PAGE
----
The 2013-2016 IAAF Strategic Plan has six Core Values: universality, leadership, unity, excellence, integrity and solidarity, and a Vision Statement: “To lead, govern and develop the sport of athletics in all its forms worldwide, uniting the Athletics Family in a spirit of excellence, integrity and solidarity.”
Wednesday was always going to be a slow day at the Bird's Nest. With no morning session, only three finals in the evening, and Liu Xiang not running in the men's 110m hurdle semifinals, it was bound to a let-down after the three World Records witnessed by capacity crowds earlier in the week.
We're joking, of course.
Usain Bolt 19.30
It's easy to wax rhapsodic about the fastest 200m ever run. We'll dispense with the poetry, or at least try: Usain Bolt's 100m World Record was only four days old. He was relaxed and joking in the blocks for the race he still considers his specialty, the 200m. There were no false starts, and Bolt got out of the blocks in lane 5 with a leisurely .182s reaction time. He ran a solid corner and arrived in the homestretch with perhaps a full running stride on Wallace Spearmon out in lane 9.
Then he got down to business and ran away from the field. For the first time in these Olympics, Usain Bolt ran hard through the finish line, and stopped the finish line clock at 19.31. That was then corrected to 19.30. Bolt, voluble and expressive under any circumstances, flopped over on his back on the track in disbelief. Then he pointed at the scoreboard. Is that real? his face asked.
Michael Johnson, who held the former world record of 19.32, suggested earlier this year that his protege, Jeremy Wariner, might take away his 400m World record this year, but it was that otherworldly 200m which celebrated it's twelfth birthday as the fastest in history a week before the Beijing Games opened which has come down first.
In a bizarre footnote to the scorching race, both of the apparent minor medalists - Churandy Martina and Wallace Spearmon - were eventually disqualified for lane violations. Left in silver and bronze were the pair who crossed the line fourth and fifth, Shawn Crawford (19.96) and Walter Dix (19.98) respectively.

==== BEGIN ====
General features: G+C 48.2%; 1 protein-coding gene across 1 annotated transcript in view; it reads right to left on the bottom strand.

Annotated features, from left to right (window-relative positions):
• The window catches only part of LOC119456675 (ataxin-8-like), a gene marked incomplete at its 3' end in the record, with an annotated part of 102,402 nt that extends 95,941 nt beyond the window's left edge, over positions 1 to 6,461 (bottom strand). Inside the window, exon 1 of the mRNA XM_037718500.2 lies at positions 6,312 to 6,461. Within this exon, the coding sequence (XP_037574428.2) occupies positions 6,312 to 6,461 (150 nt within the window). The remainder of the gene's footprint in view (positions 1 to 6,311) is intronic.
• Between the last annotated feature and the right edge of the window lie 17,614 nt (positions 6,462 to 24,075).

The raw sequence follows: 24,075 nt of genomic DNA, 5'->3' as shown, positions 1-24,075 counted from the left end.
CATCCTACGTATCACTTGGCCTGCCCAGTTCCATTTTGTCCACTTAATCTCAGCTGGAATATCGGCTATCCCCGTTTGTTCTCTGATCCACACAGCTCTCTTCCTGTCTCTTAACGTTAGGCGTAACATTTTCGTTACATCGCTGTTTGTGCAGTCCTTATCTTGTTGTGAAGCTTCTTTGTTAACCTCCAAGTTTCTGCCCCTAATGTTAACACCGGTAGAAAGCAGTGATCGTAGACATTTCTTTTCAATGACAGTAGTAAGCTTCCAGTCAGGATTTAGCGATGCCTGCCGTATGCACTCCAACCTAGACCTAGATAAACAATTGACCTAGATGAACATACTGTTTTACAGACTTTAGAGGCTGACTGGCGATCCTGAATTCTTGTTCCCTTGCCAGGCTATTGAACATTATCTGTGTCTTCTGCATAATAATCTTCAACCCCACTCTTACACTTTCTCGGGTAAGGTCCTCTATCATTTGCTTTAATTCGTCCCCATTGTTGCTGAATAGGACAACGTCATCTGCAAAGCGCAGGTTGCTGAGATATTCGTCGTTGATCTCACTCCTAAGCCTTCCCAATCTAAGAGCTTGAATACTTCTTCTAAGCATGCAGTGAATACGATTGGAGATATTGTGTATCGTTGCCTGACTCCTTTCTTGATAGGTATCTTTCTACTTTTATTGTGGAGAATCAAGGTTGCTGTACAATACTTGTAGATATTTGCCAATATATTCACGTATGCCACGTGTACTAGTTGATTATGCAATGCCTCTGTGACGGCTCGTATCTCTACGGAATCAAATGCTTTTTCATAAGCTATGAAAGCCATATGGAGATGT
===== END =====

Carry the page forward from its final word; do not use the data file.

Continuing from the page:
Olympic Record for Miankova
Before Bolt put the hammer down, Aksana Miankova of Belarus threw it out and up. On the fourth attempt of the women's Hammer Throw final, Miankova spun the weight out to 74.40m, the second-longest throw in Olympic history. It looked like Miankova's massive fling might have closed out the contest - the infield was pockmarked with craters around the 71m and 72m marks - but then Cuba's Yipsi Moreno pitched her sixth and final attempt all the way to 75.20m, well beyond Olga Kuzenkova's 75.02m record from Athens.
Miankova wasn't done, though. With only one chance to reclaim gold, she delivered a titanic 76.34m throw, over a metre beyond Moreno's, and hammered her own name into Olympic history.
Moreno's fifth throw, a 74.70m mark which moved her into second, displaced Wenxiu Zhang of China, whose attempts, like those of Chinese athletes throughout the Games, were preceded with raucous chants of "Jiaoyou!" from the crowd. Zhang's second-round mark of 74.32m stood as the bronze medal throw.
Jamaica adds yet another gold
Sheena Tosta of the USA looked in control of the women's 400m Hurdles, but that turned out only to last 300m. Coming off that corner, Jamaica's Melanie Walker drew even with Tosta, then took a lead with one hurdle to go. After clearing that last hurdle, Walker ran away from Tosta like Bolt away from pretty much anyone, and added a second gold to Jamaica's haul for the night. Her winning time of 52.64 was only an Olympic record (three finals, three Olympic records, a perfect sweep for the night) and a Jamaican national record, so perhaps not as impressive as a dozen-year-old World record, but it did achieve another historic milestone for Jamaica.
At the end of Day 6, this tiny Caribbean island with a sprinting tradition leads the medal table in athletics, with four gold medals (the same count as massive Russia) and three silvers. If medal tables were weighted inversely to population, Jamaica would be uncatchable, and they still have the women's 200m and both 4x100m relays to look forward to.